RSS is the most convenient way to receive Table of Contents (TOC) alerts. All of the TOC alerts for each journal are gathered into one place. See How to receive alerts for details.
Email can also be used to receive TOC Alerts, but it tends to clutter up one's in-box. It can be difficult to tell which TOCs have been viewed. See How to receive alerts for details
Alerts, particlularly Table of Contents (TOC) alerts, are the killer application for academic researchers that makes RSS must have technology. If you don't anything about RSS, do not let that put you off -- it should take less than an hour to put it into practice. An RSS reader allows you to view, add, delete, rename (when needed), and organize RSS feeds for TOC alerts, search alerts, and citation alerts. An RSS reader can be the one place you need go to keep up with the literature.
Advice on RSS feeds
There are several ways to get RSS feed into an RSS reader. Probably the most straightforward way is to find or create an "RSS link" for the search or the table of contents. Simply paste the link into your RSS reader.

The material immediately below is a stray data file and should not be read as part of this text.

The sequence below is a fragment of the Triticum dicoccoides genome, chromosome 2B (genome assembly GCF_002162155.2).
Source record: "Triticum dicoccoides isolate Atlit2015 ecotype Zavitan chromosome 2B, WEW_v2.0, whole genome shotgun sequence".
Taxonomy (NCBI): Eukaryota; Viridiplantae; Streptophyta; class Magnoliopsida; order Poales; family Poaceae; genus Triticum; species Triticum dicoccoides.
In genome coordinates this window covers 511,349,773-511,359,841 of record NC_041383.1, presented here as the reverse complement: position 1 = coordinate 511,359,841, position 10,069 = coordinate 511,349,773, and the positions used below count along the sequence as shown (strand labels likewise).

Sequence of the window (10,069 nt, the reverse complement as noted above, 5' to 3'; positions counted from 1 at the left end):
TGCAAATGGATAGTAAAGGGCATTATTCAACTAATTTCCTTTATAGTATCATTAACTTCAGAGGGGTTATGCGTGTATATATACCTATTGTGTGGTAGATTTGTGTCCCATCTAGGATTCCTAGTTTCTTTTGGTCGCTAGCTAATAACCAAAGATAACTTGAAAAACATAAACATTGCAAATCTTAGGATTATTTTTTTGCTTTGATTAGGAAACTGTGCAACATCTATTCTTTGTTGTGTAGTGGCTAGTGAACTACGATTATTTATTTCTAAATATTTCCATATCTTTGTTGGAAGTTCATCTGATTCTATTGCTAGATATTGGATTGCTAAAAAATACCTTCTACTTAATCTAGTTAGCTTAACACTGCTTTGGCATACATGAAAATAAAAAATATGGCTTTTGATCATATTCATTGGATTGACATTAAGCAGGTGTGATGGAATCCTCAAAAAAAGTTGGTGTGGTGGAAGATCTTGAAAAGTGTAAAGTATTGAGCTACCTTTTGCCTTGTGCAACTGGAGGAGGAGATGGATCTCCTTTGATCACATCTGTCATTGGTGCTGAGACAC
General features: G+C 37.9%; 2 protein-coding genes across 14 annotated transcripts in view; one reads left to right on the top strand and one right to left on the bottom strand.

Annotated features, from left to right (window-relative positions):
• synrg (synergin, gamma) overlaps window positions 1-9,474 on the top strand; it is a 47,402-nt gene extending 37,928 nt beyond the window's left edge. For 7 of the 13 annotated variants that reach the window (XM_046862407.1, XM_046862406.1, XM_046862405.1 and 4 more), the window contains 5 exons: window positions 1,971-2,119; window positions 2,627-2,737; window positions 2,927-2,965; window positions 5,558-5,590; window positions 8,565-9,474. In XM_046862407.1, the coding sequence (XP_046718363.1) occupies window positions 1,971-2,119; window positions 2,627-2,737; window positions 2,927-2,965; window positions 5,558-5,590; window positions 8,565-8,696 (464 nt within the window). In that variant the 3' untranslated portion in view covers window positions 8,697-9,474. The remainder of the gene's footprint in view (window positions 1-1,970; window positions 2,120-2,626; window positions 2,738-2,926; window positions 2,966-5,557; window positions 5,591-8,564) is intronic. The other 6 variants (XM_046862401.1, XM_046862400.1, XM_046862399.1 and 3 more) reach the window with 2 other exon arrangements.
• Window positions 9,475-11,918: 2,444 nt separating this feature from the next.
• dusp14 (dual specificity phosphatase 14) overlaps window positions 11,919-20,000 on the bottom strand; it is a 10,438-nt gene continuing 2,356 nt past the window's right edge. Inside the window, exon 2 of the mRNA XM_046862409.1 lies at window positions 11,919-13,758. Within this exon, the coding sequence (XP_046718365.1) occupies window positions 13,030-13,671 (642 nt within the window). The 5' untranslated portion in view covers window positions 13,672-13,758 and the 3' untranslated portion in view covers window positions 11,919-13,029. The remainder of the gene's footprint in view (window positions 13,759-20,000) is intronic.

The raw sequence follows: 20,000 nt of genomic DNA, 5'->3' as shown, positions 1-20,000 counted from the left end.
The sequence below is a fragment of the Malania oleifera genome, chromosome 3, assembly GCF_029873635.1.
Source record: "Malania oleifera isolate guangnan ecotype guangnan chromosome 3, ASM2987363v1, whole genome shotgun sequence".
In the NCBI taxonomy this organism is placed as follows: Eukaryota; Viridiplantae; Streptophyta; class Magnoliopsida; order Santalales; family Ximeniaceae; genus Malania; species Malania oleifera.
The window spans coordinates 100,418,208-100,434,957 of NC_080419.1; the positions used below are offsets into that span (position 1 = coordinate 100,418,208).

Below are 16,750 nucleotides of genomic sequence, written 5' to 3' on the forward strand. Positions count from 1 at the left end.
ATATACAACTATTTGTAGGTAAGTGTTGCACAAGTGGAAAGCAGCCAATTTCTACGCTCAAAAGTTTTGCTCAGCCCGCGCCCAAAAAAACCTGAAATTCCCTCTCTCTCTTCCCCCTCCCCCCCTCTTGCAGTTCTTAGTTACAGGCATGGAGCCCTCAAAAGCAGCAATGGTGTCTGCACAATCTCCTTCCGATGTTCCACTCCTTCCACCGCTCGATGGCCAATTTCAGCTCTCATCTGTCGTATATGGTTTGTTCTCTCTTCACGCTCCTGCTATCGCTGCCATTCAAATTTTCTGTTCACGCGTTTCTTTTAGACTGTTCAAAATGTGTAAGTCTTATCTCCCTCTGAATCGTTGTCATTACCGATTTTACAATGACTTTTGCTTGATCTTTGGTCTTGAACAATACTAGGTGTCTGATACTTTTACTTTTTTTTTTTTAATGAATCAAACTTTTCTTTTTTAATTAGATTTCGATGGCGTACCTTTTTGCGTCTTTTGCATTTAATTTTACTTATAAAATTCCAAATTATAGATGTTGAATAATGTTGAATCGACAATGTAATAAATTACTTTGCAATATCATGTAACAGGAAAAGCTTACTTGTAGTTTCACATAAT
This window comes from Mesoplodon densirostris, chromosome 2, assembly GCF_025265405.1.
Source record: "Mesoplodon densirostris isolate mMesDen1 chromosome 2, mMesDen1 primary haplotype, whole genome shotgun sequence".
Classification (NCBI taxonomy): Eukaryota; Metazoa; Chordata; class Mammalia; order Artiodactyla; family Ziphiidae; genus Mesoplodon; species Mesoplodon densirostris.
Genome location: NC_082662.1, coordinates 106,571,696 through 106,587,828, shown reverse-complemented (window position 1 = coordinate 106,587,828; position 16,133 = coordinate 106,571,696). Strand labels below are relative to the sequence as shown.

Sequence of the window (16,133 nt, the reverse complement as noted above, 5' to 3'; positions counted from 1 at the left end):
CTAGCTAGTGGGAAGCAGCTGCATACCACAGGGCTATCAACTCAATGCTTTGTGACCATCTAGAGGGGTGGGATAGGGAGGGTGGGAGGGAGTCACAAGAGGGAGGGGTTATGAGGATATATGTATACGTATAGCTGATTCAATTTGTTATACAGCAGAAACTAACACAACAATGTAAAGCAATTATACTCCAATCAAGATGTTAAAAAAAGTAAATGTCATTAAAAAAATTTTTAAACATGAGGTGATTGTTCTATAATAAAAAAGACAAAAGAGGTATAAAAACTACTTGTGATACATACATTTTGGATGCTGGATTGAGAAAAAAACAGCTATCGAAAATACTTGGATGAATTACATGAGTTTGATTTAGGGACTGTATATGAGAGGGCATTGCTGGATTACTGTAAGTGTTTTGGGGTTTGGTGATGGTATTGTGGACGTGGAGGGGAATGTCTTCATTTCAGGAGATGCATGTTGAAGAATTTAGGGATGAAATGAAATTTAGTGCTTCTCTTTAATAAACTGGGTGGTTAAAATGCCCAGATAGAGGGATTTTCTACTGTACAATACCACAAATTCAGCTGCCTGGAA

Wherever you see an RSS icon, or the words "RSS feed", it should be possible to create an RSS link.
It is a rare journal publisher that does not provide an RSS feed link to each of its journals.
See the Search Alerts tab for suggestions on how to create Search Alerts in PubMed, SciFinder, and Ebsco, Ovid, and CSA databases.
It is easy to remove an RSS feed from an RSS reader. It is much easier to remove an RSS feed than it is to unsubscribe to an automated email alert which alert is likely to require password access to the account in which the email alert was created.
RSS readers allow one to rename the name of the RSS link. Some publishers create long names that start with their global name and end with the more useful name of the journal or the name you gave the search.
Email is another way to receive alerts. Alerts are sent on a regular schedule --- usually weeklyl. The entire content of the alert may be contained in the email or it may simply provide a link to the content. the major drawback is that every new journal issue or search alert update means another email. Keeping track of alerts by email can be awkward. The main advantage of email delivery is that search alerts in a few databases are a little easier to set up than an RSS feed.